Judge Says iPhone Battery Lawsuit Has No Juice

In his opinion, U.S. District Judge Matthew Kennelly said, "Apple disclosed on the outside of the iPhone package that the [battery has] limited recharge cycles and may eventually need to be replaced by [an] Apple service provider, according to the Apple blog site, tuaw.com. "Under the circumstances, no reasonable jury could find that deception occurred."

A ruling regarding AT&T has not yet been rendered.

Trujillo sued the companies in 2007, and in his court filing said, "This case arises out of the defendants' purposeful and fraudulent concealment to purchasers of its iPhone cellular telephone that they will be required to incur an annual cell fee of $85.95 as part of defendants' battery replacement program."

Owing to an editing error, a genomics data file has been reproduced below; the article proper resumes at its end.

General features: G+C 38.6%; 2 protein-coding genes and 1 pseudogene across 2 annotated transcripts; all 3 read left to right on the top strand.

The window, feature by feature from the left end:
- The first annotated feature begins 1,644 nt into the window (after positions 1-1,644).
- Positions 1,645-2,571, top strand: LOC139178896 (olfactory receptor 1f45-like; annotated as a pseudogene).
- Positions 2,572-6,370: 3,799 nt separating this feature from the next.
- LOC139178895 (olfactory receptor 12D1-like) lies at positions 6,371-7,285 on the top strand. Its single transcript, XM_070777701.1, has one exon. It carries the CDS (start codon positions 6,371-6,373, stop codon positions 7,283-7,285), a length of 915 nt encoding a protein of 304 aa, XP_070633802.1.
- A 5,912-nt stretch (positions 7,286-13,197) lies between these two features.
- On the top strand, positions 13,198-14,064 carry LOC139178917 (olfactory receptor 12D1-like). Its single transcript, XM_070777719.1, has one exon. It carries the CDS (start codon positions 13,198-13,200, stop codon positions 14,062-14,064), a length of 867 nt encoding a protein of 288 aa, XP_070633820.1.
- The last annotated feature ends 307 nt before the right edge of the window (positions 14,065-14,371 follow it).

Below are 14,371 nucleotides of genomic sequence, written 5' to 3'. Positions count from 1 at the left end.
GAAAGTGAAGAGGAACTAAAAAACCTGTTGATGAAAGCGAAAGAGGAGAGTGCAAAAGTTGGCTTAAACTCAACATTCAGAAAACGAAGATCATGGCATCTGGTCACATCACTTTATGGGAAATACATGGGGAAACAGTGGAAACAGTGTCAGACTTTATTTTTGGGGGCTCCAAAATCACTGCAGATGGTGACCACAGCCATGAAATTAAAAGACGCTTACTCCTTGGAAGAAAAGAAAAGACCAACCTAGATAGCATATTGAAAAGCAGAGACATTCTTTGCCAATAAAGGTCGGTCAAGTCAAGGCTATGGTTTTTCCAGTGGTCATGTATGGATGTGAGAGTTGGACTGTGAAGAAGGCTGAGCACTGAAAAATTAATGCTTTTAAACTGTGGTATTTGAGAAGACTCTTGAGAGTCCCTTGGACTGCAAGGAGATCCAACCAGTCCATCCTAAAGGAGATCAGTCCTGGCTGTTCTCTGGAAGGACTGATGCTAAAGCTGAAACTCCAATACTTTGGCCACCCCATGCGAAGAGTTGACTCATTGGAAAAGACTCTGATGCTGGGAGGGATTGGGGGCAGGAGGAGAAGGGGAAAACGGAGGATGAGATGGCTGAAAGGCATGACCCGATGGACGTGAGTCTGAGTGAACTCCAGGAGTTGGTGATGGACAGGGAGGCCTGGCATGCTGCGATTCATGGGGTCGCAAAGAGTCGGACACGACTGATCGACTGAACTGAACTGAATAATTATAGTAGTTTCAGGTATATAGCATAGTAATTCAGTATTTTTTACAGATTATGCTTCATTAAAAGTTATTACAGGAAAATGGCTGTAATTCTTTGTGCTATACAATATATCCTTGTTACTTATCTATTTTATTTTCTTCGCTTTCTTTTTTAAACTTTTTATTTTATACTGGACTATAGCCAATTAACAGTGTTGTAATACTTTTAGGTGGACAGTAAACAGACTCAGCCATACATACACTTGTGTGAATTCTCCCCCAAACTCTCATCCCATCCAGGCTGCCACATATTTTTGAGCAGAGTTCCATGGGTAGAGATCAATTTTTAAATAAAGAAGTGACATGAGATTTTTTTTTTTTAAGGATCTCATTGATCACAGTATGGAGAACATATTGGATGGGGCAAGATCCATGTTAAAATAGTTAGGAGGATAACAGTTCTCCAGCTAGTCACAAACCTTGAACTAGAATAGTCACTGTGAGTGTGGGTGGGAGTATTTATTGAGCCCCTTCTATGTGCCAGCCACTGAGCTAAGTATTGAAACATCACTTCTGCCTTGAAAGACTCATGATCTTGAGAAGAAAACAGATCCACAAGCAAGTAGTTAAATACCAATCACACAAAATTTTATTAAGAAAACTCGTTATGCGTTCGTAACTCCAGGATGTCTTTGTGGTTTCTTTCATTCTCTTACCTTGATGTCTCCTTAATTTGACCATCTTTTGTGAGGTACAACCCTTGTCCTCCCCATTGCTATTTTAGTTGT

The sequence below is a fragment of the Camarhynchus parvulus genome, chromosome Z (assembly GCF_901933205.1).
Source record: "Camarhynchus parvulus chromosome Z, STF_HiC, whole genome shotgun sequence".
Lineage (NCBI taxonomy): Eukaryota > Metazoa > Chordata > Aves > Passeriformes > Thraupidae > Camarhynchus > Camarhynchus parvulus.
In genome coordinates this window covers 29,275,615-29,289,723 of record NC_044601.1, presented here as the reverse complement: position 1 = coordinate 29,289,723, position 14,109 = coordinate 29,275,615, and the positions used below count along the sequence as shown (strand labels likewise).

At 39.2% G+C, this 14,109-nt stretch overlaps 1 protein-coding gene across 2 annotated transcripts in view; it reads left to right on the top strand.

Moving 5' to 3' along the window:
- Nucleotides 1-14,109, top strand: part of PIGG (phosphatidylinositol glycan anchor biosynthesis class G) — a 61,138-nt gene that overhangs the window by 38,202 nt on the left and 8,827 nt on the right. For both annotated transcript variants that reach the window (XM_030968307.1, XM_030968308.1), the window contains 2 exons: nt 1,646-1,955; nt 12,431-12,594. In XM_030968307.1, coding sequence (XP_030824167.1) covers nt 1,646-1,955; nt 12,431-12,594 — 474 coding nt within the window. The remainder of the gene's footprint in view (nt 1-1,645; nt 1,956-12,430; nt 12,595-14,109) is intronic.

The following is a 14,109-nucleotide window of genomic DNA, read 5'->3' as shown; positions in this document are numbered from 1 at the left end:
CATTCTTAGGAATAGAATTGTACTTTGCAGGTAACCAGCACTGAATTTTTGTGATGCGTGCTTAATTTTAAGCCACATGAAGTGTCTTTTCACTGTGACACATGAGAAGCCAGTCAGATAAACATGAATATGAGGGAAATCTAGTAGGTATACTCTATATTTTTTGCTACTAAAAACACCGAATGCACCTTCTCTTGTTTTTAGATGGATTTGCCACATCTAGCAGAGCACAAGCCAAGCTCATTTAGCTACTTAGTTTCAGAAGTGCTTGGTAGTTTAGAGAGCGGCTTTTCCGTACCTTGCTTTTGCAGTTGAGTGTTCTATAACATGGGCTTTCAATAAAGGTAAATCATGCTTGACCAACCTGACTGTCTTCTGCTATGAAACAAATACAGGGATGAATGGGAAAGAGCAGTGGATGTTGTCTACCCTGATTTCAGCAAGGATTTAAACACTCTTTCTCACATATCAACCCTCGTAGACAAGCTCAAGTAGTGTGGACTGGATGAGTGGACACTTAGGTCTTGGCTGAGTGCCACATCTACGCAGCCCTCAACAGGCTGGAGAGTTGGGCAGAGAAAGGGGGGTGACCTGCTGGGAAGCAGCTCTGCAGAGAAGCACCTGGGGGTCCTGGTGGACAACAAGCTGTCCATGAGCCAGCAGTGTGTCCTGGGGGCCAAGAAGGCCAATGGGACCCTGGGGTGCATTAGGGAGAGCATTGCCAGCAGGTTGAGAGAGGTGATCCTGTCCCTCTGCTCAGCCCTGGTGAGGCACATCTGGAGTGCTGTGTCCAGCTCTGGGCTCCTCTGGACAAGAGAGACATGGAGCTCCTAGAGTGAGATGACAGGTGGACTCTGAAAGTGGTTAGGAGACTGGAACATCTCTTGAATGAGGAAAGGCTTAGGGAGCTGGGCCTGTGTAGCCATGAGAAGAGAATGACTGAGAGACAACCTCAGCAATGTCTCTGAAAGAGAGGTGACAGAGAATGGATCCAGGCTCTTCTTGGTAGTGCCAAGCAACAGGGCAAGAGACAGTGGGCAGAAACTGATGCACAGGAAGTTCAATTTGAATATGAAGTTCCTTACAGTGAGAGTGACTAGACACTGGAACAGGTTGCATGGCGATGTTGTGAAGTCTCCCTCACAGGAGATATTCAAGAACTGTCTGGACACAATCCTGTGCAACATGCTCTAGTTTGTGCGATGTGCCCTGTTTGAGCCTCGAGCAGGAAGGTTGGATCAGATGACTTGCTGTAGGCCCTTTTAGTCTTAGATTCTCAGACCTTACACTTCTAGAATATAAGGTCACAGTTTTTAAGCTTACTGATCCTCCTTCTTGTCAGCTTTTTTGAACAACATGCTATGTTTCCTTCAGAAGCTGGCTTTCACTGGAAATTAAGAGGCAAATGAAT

In court documents, Trujillo also said that "the battery enclosed in the iPhone can only be charged 300 times before it will be in need of replacement, necessitating a new battery annually."

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However, as Judge Kennelly pointed out in his decision, Apple spells out details about battery life on the iPhone package. It also advised users about the iPhone charge cycles on its Web site.

"A properly maintained iPhone battery is designed to retain up to 80 percent of its capacity after 400 full charge and discharge cycles. You may choose to replace your battery when it no longer holds sufficient charge to meet your needs."